It would later be determined that Van Dyke played a role in the cover-up of another fatal police shooting, according to court records. As part of a civil case involving the controversial shooting of Emmanuel Lopez, Van Dyke admitted that he copied the work of other officers on the scene to make his official report match theirs without conducting his own interviews of witnesses.
In another recent case in Houston, former narcotics officer Gerald Goines was found to have fabricated evidence that led to a no-knock raid. A raid that resulted in five officers being shot and the deaths of Dennis Tuttle and his wife, Rhogena Nicholas. Both citizens have since been found to be innocent.
This ongoing case has exposed conspiratorial corruption in how the Houston Police Department operates. Not only has Goines been charged with murder, but his partner, Steven Bryant, was also charged with tampering with a government document. Both were found to have fabricated evidence in writing the affidavit used to help justify the no-knock raid.
There are also twelve additional officers and two sergeants who have sought legal counsel from the Houston Police Officers Union prior to being charged or named in the incident. It’s not out of the ordinary for officers related to a case to seek legal representation. But the number of officers, in this case, is alarming.
The issue of corruption and racism in law enforcement is not as isolated as many Americans would have you believe. In fact, it’s much more widespread than most are willing to admit. If more Americans would look at the depth of the evidence and circumstances surrounding every questionable case, they would fine corruption at its core. From there, cases begin to fall apart.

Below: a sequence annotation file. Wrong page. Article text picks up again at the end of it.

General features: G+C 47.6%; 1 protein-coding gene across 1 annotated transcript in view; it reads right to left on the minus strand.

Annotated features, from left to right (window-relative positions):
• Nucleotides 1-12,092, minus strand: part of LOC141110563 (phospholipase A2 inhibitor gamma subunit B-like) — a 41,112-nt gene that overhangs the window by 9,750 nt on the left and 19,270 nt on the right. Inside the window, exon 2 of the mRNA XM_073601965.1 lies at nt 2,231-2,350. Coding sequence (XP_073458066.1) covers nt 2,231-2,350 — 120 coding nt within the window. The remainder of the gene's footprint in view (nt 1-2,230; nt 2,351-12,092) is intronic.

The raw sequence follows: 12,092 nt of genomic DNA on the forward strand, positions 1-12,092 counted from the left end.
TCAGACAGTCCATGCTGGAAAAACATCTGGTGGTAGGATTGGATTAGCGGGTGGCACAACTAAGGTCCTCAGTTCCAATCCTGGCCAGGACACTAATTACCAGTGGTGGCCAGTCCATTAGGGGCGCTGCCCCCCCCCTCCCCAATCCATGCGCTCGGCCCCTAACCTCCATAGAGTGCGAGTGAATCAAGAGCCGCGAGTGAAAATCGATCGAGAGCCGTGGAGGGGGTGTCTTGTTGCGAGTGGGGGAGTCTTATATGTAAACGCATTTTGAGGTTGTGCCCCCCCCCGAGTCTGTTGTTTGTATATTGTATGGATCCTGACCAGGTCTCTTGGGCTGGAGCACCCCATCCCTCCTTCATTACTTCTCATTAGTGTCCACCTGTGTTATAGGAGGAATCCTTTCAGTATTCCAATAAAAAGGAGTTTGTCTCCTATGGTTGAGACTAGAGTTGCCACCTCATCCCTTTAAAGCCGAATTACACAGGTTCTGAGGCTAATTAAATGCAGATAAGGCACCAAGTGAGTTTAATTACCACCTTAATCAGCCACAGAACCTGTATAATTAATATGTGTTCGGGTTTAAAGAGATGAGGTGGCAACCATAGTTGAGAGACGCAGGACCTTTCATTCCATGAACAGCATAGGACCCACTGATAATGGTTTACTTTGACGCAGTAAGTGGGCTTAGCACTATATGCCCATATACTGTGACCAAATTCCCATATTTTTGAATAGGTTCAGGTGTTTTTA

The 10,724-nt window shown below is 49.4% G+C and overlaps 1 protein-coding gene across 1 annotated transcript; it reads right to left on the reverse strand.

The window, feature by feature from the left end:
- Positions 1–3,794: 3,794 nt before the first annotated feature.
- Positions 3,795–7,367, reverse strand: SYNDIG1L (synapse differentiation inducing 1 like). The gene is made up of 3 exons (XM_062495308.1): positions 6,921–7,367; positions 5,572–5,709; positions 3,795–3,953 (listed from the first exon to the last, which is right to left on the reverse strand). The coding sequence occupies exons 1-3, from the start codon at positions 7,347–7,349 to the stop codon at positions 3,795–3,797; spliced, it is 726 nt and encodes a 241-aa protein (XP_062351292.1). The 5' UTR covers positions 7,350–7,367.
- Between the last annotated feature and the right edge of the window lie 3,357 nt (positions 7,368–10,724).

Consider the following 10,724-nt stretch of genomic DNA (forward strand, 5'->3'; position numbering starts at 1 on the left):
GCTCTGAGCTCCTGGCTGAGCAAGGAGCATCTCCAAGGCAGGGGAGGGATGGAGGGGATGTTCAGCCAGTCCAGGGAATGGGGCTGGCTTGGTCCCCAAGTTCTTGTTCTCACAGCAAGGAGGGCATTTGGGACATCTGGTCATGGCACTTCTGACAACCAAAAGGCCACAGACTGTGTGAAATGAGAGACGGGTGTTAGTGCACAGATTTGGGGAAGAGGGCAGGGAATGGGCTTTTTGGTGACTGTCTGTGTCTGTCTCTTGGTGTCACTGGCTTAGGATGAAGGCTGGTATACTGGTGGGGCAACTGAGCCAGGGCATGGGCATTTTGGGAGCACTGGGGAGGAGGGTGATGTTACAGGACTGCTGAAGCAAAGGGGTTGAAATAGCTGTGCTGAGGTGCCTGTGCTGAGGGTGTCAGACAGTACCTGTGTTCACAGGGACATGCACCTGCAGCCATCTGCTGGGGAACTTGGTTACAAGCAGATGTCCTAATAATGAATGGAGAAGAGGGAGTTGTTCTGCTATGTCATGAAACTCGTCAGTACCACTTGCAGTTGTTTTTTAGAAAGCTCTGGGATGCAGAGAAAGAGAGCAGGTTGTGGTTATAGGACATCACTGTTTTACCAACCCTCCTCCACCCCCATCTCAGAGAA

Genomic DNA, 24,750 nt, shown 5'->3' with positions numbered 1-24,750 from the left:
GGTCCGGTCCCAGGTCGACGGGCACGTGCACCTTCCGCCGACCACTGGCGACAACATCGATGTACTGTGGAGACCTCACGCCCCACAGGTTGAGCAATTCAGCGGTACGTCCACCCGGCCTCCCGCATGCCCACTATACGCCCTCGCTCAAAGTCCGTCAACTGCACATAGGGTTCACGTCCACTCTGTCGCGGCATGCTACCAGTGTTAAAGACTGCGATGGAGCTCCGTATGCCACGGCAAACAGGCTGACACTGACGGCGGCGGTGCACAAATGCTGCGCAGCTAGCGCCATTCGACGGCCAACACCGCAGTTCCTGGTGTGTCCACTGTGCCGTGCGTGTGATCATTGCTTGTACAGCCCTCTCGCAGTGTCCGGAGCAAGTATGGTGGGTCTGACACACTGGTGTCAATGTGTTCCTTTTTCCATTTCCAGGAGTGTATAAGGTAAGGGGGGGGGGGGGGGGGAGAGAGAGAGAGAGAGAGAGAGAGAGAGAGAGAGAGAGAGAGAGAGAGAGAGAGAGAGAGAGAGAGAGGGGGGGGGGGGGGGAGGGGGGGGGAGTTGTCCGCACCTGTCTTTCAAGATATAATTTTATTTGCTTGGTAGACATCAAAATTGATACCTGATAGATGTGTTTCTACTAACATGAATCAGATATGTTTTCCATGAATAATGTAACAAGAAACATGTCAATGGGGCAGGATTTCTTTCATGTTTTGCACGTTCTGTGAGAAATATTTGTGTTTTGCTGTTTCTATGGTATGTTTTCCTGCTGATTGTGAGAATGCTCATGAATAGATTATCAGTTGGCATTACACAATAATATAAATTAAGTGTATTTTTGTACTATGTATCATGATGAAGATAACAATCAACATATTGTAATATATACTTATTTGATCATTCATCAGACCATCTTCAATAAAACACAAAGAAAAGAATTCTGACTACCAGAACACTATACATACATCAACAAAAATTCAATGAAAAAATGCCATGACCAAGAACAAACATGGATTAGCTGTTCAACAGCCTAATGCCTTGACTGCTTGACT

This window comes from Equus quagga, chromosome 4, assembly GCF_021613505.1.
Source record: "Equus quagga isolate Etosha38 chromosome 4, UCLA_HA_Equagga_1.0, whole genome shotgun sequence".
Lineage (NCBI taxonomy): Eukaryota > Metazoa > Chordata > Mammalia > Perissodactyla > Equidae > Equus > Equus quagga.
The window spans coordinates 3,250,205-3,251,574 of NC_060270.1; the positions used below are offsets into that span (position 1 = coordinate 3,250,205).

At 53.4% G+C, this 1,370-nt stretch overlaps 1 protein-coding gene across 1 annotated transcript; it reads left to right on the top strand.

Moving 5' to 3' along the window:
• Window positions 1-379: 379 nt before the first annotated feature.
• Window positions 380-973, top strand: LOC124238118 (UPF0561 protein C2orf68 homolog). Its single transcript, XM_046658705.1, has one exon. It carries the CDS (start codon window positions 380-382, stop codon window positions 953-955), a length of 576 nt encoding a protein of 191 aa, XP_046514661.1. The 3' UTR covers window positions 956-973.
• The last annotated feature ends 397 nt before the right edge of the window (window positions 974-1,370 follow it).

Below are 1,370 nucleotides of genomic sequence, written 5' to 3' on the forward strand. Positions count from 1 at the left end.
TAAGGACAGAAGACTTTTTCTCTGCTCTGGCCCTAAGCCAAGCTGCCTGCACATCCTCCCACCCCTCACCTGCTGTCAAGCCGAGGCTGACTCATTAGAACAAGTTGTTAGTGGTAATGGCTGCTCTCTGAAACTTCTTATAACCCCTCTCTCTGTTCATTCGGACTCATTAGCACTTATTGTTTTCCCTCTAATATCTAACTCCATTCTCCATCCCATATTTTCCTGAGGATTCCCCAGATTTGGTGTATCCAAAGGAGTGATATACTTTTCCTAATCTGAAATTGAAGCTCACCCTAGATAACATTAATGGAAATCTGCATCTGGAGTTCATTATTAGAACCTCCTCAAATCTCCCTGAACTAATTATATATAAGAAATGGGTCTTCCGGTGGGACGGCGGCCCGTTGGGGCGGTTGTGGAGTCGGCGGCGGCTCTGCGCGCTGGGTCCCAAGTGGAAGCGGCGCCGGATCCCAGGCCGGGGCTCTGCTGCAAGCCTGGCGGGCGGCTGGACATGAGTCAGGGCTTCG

The lack of oversight of American police departments is why these issues occur and continue to happen. Every major city in America must have a Police Oversight Board made up of citizens and civil rights attorneys to review every case where excessive force is used and in every case of officer-involved shootings. While some cities already employ similar strategies, they typically don’t go far enough. Many departments will withhold information from oversight committees citing obscure, and often new rules rendering community-based oversight nearly useless.
Until we challenge the “cops are the victims” narrative, nothing will change.
“It does not matter if the destruction is the result of an unfortunate overreaction. It does not matter if it originates in a misunderstanding. There is nothing uniquely evil in these destroyers or even in this moment. The destroyers are merely men enforcing the whims of our country.” — Ta-Nehisi Coates, “Between the World and Me”